It appears that the Pemberton report is the main source of the information of these 50 3 inch 20 cwt guns on 17 pdr carriages and he states that their conversion was approved in April 1941, one month before the end of the Blitz when all available AA guns were needed according to Colin Dobinson in his book "AA Command". Did the civil servants responsible for ordering anti tank guns know something that the AA Command and RAF never knew?
The 3in 20cwt had been in process of being phased out of front-line service in favour of the more modern 3.7in since the begining of the war; which would imply that there were surplus guns about in the UK. The 3in would (IMO) also be being made increasingly ineffective due to both the higher altitude of attacking aircraft and the change to night bombing.

One would also have to factor-in any spare barrels held in storage for rapid replacement - as ex-military, you would be able to estimate the numbers better than I, but some or all of those putative barrels could well have been released for special projects on the basis that the weapon was soon to be withdrawn from the A/A role.

In addition, the stowage diagrams for the Gun Carrier seem to show a weapon fitted with a screw breech - while the text descriptions that I have seen quote the guns as being Mk 1 (which were all, according to Hogg, vertical sliding block)! So, either the artist got it seriously wrong, or the Gun Carrier Weapons (and, by extension, the second 50 - which were also originally intended to go into Gun Carriers) were not Mk 1 guns at all! How effective would screw-breech guns have been in the A/A role?
I am not too sure of the concept of the production of the tank gun barrels delaying the production of the towed version barrels. The Mk1 was the towed version, it differed in how it was attached to the recoil system compared with the other maks used in the tanks. The MkII, MkIV, MkVI and MkVII were tank guns, with Mk V for the US M10 GMC and the MkIII was the Royal Navy version on the LCG(M).
The recoil system only attaches to the breech ring, does it not? The actual gun tubes would probably be absolutely identical, just made up (in a removable way - the Centurion Tank's gun tube seemed to screw directly in) to different types of breech rings - and therein lies my thinking about the cause of a possible delay; the production of gun tubes being limited by the capacity of the available rifling machinery sets.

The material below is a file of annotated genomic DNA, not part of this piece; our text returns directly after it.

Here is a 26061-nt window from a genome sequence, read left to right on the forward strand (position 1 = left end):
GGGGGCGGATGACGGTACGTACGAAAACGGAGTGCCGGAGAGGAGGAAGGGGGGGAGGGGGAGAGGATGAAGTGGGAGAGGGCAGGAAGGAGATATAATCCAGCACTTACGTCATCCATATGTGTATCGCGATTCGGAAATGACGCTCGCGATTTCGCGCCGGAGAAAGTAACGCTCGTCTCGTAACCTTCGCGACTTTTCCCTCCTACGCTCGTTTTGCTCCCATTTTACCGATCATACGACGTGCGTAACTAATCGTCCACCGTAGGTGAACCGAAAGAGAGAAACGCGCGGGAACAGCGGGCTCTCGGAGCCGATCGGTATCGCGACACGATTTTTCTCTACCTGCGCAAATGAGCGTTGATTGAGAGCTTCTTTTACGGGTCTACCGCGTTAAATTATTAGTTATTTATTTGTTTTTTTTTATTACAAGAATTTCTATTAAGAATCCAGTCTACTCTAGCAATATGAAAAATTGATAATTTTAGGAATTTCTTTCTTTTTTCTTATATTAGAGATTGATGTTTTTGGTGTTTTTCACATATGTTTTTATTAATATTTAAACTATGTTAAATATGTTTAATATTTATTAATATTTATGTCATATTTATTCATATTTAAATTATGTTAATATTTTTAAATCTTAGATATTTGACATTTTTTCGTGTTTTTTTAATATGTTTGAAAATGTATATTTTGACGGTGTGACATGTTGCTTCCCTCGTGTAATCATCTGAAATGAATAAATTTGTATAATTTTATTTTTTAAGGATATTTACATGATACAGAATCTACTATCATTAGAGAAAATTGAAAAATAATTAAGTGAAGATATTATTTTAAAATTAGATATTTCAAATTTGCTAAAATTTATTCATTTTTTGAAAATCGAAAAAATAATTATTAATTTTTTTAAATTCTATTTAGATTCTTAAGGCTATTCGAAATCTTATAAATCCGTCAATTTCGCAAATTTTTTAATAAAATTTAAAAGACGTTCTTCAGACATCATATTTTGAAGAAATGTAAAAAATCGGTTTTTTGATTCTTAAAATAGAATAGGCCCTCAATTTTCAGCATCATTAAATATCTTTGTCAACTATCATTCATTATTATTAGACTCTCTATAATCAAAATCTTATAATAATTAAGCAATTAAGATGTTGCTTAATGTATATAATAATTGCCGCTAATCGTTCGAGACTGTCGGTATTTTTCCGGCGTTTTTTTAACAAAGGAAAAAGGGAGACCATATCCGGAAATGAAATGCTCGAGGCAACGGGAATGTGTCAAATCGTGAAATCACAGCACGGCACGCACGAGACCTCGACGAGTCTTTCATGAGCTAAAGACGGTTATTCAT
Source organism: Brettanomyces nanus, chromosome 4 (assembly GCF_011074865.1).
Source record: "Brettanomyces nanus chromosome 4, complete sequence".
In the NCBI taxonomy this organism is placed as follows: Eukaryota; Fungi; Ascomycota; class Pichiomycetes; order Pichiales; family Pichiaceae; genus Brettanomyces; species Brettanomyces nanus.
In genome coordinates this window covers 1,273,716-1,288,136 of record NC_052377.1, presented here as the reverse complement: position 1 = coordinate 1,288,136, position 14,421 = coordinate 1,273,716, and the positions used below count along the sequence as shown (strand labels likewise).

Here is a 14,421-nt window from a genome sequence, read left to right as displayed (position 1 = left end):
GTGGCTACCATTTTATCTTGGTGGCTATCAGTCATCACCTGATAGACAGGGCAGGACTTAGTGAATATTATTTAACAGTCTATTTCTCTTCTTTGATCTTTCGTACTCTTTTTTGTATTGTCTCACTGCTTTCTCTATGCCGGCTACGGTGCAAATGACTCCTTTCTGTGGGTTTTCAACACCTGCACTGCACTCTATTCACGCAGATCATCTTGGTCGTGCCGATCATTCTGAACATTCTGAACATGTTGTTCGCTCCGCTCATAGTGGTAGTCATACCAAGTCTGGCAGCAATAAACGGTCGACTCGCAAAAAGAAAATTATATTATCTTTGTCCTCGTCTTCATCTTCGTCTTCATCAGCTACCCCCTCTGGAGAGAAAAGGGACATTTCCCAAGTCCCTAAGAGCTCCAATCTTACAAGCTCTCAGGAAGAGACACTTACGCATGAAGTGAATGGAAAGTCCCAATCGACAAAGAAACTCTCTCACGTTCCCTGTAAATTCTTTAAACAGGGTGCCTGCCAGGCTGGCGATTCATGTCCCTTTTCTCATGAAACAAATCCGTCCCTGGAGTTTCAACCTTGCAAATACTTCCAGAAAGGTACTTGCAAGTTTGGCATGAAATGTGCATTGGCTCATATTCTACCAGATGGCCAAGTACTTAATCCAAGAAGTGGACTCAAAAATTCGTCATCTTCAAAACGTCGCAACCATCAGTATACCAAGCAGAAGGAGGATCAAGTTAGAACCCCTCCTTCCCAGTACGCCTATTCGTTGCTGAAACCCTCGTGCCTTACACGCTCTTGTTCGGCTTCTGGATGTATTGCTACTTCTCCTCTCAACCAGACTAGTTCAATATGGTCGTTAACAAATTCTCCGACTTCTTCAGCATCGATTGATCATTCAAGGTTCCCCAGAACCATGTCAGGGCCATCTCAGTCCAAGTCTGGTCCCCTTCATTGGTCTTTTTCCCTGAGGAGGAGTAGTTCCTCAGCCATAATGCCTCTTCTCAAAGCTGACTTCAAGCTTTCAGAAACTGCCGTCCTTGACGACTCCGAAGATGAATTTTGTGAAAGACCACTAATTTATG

I am sure the Royal Artillery would have been impressed with an inferrior gun on a heavy carriage after they had been issued with the 17 pdr.
The idea of utilising the 3in 20cwt seems to have sprung from an intelligence report that the Germans were ready to field 90ton tanks (IIRC), at a time when the 17pdr wasn't ready. It's an improvement on the 6pdr, and (for an emergency lash-up to give the troops something to shoot back with) not that bad an idea. If only there was a photo to confirm that it was built - but there don't appear to be any photos of one weight of the 6in howitzer trio, either (as far as I have been able to see), and no one seems to doubt that that variant existed!
Paul

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Re: British "75mm AT gun"...

Post by Clive Mortimore » 30 Aug 2012 00:11

Paul_G_Baker wrote: The 3in 20cwt had been in process of being phased out of front-line service in favour of the more modern 3.7in since the begining of the war; which would imply that there were surplus guns about in the UK. The 3in would (IMO) also be being made increasingly ineffective due to both the higher altitude of attacking aircraft and the change to night bombing.